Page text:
A man from Mevagissey will be completing the iconic Ironman challenge for his wife who is living with brain tumours.

Mark Sweeney is turning 60 this year and intends to “make good” on his commitment to be a “proper Ironman” by completing a 2.3-mile swim, 112-mile cycle and a marathon. It’ll be the business consultant’s third Ironman, this time taking him to Copenhagen, Denmark, on Sunday, August 20.

MARK says he hates swimming but will complete more than two miles in the water for his third Ironman
MARK says he hates swimming but will complete more than two miles in the waterfor his third Ironman ( )

Mark has previously taken part in Ironman Mallorca in 2014 and Ironman Lanzarote in 2018.

He said: “When training for my first full distance triathlon, a colleague told me that you have to do three to be a ‘proper’ Ironman. As I turn 60 in October, I intend to make good on that.”

He’s dedicating his third and final challenge to his wife, Jayne Sweeney, who was first diagnosed with an acoustic neuroma the size of a golf ball in her left ear in 1985 at only 18 years old.

At the time she had an operation to remove the mass, losing her hearing in that ear, and was monitored with regular scans, on the expectation she required no further treatment.

However, 11 years later in 1996, she needed another operation after the tumour in her ear regrew. Jayne was diagnosed with a genetic condition known as neurofibromatosis 2 (NF2), which causes growths on nerve endings.

Mark added: “We were devastated when we were given the news. Over the years we have learnt more about how to live alongside NF2 and the side effects that the tumours have on Jayne’s daily living.”

Four years ago, a routine scan found a tumour in her right ear, which severely impacted Jayne’s balance, and she is facing complete deafness.

Mark said: “More recently a routine scan has showed the growth of even more tumours throughout her body, including on her spine. She has 12 tumours growing in her brain alone.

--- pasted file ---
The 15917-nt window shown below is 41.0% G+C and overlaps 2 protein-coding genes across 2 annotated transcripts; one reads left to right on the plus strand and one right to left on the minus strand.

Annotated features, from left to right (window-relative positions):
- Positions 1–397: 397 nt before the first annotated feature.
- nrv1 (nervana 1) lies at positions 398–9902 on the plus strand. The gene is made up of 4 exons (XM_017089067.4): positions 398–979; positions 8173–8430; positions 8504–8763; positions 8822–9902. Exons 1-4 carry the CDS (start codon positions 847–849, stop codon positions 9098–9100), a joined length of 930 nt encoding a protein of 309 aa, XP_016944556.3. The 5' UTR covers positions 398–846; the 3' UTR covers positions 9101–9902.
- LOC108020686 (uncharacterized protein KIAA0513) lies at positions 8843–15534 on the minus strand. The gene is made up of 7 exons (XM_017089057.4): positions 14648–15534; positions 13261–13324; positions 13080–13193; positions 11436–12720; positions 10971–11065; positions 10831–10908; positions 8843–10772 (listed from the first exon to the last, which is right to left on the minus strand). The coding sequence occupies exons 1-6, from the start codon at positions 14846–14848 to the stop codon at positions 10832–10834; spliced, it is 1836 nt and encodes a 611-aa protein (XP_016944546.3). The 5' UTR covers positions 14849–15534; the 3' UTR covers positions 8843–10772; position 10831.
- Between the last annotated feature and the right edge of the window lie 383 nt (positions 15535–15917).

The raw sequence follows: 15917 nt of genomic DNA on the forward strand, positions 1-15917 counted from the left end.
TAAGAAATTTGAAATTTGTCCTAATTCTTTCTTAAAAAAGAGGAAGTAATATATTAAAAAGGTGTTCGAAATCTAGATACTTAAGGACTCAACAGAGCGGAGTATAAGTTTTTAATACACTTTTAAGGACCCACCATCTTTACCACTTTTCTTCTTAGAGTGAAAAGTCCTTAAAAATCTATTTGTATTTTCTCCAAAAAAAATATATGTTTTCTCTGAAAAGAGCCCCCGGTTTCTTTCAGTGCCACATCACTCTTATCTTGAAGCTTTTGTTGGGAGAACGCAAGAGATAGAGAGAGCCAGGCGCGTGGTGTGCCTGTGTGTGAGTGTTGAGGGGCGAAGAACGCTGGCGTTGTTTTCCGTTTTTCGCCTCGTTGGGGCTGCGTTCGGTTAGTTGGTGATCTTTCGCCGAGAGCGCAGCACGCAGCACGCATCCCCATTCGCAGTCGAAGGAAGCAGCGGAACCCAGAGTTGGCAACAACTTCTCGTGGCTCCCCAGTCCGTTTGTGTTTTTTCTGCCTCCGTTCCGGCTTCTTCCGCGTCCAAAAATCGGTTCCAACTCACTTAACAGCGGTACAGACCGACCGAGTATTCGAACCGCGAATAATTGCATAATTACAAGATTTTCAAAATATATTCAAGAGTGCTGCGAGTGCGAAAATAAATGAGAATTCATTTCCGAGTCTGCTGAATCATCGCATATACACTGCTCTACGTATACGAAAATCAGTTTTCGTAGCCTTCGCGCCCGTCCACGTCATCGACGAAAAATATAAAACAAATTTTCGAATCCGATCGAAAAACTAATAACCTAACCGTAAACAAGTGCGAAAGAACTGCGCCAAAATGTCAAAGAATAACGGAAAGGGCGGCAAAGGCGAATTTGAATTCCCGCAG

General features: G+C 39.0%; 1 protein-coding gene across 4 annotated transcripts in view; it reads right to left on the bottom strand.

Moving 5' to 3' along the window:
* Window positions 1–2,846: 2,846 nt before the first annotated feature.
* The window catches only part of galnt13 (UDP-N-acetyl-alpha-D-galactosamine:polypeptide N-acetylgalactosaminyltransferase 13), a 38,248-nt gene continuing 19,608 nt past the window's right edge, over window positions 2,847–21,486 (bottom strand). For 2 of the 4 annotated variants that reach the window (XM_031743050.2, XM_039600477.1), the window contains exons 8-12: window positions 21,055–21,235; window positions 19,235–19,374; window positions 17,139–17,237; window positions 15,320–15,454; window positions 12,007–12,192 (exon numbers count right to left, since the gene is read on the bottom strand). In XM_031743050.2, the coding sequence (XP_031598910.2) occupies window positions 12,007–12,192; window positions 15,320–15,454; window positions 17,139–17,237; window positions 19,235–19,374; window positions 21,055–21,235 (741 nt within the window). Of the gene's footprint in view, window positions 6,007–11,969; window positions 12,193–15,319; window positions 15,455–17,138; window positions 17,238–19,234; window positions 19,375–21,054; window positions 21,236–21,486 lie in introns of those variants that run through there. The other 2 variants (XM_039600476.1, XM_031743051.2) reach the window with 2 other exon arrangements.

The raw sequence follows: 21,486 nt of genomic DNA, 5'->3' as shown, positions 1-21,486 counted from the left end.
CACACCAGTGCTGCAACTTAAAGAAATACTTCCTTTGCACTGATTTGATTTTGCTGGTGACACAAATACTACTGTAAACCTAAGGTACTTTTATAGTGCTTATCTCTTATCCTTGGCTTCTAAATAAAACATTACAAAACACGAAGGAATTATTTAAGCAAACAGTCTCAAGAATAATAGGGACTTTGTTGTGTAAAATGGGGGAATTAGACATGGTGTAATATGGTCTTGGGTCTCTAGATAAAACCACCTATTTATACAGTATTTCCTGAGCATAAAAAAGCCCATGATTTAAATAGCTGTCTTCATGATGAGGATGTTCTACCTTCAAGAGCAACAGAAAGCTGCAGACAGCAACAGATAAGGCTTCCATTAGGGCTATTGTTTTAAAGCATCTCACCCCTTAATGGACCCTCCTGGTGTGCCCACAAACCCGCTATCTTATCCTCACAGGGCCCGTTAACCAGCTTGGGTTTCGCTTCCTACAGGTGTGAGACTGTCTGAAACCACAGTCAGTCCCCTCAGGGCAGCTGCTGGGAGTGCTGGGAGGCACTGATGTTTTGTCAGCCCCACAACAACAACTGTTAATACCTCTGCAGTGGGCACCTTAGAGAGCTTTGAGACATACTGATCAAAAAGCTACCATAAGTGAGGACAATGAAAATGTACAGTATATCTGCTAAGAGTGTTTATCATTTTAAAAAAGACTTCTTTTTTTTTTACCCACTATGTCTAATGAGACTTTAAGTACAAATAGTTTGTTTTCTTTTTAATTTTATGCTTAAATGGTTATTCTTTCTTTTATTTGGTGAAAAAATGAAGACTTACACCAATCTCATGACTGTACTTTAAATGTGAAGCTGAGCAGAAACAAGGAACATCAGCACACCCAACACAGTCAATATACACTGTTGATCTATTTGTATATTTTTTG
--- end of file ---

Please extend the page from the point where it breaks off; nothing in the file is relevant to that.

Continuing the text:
“Doctors are paying very close attention to a cluster of three meningioma tumours on Jayne’s brain. We have been told that operating on these tumours could cause Jayne to suffer a stroke and so we are on a watch and wait.”

Over almost four decades she has endured five operations to remove tumours from her brain, ear and ankle.

Amateur triathlete, Mark, who hates swimming, added: “A cure for NF2 will be too late for Jayne but ongoing work at the Centre of Excellence in the University of Plymouth, funded by Brain Tumour Research, offers hope for future NF2 patients. It’s why I’ve chosen to support such an important charity.

“The knowledge that I’ll be doing something to help future patients, and that I’ll never have to swim again has kept me going through the weeks of hard yards and will sustain me in the race. This one’s for you Jaynie.”

One in three people know someone affected by a brain tumour, yet just 1% of the national spend on cancer research has been allocated to brain tumours since records began in 2002.

Mel Tiley, community development manager at Brain Tumour Research, said: “Jayne’s story is a reminder that brain tumours are indiscriminate; they can affect anyone at any age. No matter the diagnosis, brain tumours devastate the lives of those it touches. We are determined to change this. We’re really grateful to Mark for taking on this incredible challenge to support our vital research. Together we will find a cure.”

To donate to Brain Tumour Research via Mark’s fundraiser, visit: www.justgiving.com/fundraising/Mark-Sweeney-ironmanforjaynie